ConceptDraw MINDMAP 6 was introduced over a year ago, but was never reviewed in this blog. So I thought it was time to catch up with this full-featured mind mapping software program. In this post, I will summarize what’s new in version 6, and what’s notable for business users.
The user interface: What you first notice when you open ConceptDraw MINDMAP 6 is the extensive collection of toolbars – two rows at the top of the workspace to control map management, map views and formatting, plus one down the left-hand side that contain buttons for topic management and drawing commands. Dialog boxes for accomplishing common tasks are arrayed in nested tabs on the right side of the workspace.
Unlike its contemporaries, the developers at CS Odessa haven’t upgraded to the popular Ribbon UI toolbar design. The result is a bit overwhelming from a visual standpoint – with the 3 toolbars visible, I counted over 60 buttons! You can reduce the visual clutter by deselecting them in the “view” menu.
While ribbon toolbars also display a lot of toolbar buttons, at least they are gathered into logical groupings. Some people hate Ribbon toolbars, but with the typical high-end mind mapping program packing a ton of functionality, I think it makes sense from a usability standpoint. I believe that CS Odessa should seriously consider moving to a Ribbon UI to keep ConceptDraw MINDMAP’s feature-rich interface under control.
Full-screen mode: New in version 6 – if you click on the F5 key in Windows, the entire user interface disappears from view and your computer screen displays only the mind map. Sort of like an instant presentation view!
Improved PowerPoint export: One of the slickest aspects of ConceptDraw MINDMAP 6 is the flexibility it gives you when exporting maps to PowerPoint. Version 6 adds an outline mode, which automatically parses out the text from your map into separate PowerPoint slides. You can select from a handful of existing templates provided by CS Odessa, or select your own. I tried this, and it worked flawlessly – no weird formatting or other glitches.
In addition, you can export your map as a slide show. This preserves the format of your mind map, but carves it up into a number of separate screen shots. I did this with a simple mind map and the program created one slide that showed the entire map. The second slide displayed only the first level topics, and successive slides then drilled down into the details of each branch – very logical and easy to follow, especially for people who may not be familiar with visual mapping.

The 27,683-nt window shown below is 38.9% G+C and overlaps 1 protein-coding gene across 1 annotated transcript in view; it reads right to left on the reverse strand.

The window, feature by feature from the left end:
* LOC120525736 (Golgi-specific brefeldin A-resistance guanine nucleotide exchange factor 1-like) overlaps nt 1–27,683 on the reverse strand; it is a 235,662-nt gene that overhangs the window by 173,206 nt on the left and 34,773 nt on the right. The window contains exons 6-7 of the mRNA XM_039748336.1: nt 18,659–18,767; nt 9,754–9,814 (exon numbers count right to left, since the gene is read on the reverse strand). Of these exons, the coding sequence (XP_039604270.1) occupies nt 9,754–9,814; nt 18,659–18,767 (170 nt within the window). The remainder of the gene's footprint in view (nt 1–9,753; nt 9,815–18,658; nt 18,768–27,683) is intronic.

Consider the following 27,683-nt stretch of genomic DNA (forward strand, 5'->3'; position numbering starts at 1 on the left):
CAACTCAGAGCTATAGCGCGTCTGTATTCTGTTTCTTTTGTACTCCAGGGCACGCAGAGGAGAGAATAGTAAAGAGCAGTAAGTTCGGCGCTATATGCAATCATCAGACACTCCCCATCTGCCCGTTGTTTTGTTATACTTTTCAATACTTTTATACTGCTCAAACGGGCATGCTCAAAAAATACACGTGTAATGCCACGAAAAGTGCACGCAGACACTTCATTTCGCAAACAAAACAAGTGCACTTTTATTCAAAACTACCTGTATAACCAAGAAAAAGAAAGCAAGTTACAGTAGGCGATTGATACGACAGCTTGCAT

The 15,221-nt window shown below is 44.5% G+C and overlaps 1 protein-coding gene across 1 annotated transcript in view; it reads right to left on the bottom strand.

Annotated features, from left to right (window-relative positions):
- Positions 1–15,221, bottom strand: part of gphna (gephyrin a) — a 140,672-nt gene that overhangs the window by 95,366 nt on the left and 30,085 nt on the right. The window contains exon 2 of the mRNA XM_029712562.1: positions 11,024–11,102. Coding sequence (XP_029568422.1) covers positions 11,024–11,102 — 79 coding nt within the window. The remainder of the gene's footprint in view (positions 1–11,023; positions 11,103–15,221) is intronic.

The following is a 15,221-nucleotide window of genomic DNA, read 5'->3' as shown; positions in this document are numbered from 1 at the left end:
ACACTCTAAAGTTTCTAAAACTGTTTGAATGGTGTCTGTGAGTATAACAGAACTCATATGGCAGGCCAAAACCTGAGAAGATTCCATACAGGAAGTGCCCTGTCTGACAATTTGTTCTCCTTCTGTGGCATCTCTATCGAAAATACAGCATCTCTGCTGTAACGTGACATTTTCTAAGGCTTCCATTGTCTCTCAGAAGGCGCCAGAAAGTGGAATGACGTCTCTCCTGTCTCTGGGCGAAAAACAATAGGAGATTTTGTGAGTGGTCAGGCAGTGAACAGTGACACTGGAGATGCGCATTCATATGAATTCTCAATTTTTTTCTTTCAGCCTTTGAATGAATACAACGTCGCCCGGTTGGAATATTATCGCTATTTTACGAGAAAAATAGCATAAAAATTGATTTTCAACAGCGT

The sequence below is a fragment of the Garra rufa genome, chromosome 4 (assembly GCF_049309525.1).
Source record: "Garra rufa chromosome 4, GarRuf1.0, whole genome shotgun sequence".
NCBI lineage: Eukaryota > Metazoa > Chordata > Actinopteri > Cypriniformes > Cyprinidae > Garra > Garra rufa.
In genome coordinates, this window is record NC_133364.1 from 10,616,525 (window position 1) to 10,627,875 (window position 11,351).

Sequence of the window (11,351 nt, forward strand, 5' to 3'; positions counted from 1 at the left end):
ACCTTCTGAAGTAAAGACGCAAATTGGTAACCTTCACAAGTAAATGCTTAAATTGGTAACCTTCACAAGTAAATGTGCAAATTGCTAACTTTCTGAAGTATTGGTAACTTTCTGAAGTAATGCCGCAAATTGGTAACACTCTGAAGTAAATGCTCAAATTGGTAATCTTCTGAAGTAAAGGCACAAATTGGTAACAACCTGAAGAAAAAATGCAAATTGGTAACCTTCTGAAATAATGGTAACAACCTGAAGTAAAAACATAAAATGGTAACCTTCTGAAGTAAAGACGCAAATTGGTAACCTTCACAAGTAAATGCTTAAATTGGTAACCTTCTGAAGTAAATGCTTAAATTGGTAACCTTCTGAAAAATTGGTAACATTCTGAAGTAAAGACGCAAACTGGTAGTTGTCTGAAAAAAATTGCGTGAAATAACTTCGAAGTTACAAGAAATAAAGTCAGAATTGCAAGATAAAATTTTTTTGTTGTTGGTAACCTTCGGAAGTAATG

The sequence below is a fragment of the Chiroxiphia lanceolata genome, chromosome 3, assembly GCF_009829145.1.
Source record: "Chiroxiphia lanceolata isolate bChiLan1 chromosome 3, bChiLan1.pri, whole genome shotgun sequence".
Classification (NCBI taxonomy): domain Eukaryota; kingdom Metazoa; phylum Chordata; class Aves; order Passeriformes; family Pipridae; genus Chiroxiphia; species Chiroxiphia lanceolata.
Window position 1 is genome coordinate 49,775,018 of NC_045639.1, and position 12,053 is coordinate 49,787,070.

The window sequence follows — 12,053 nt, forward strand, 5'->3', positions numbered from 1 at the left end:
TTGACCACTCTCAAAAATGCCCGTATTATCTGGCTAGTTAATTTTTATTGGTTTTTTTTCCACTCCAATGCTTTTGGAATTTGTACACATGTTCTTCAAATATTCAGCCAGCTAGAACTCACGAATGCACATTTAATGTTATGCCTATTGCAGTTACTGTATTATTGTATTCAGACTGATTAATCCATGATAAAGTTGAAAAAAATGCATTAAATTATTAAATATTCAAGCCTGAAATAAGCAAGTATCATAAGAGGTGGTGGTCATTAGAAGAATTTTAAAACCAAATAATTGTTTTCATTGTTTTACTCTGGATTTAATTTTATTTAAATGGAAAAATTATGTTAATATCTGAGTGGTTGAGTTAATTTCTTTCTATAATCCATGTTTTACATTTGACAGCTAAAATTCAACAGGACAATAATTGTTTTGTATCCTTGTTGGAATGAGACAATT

The PowerPoint export dialog box gives you a number of additional settings that tells the program how to handle floating topics, notes and slide numbering. You can also tell the program whether to group sub-topics as bullets or numbered items, and whether or not to create separate slides for each sub-topic. Finally, you can select the level of depth of topics you want displayed within each slide. Very flexible!
Automatic generation of hyperlinks: In version 6 of ConceptDraw MINDMAP, you can drag and drop folders and web page URLs from your browser to a map topic. In the case of folder links, the program behaves exactly as you would expect; when you release the mouse button over a topic, a link icon appears at the top edge of the topic shape to show that it contains a link. Unfortunately, I discovered that web links don’t work quite as intuitively. Instead of creating an embedded link, the program automatically creates a sub-topic displaying the web address. That looks messy, especially if the URL is a long, “ugly” one. The other bit of weirdness I discovered when trying this is that you must have a topic selected first, before you drag and drop the URL. Otherwise it will attach itself to your map’s central topic. This functionality seems to be a bit rough around the edges, in my opinion.